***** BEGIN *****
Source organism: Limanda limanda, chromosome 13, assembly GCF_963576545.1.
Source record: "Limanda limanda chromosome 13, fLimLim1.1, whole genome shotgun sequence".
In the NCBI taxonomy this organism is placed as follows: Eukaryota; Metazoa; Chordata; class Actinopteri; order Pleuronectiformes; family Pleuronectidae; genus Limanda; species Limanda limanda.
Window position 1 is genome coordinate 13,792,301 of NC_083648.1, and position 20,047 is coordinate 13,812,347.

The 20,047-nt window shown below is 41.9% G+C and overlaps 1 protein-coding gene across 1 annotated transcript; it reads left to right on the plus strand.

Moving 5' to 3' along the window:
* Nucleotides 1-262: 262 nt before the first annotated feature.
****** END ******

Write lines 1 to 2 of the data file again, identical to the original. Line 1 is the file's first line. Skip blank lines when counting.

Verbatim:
Source organism: Limanda limanda, chromosome 13, assembly GCF_963576545.1.
Source record: "Limanda limanda chromosome 13, fLimLim1.1, whole genome shotgun sequence".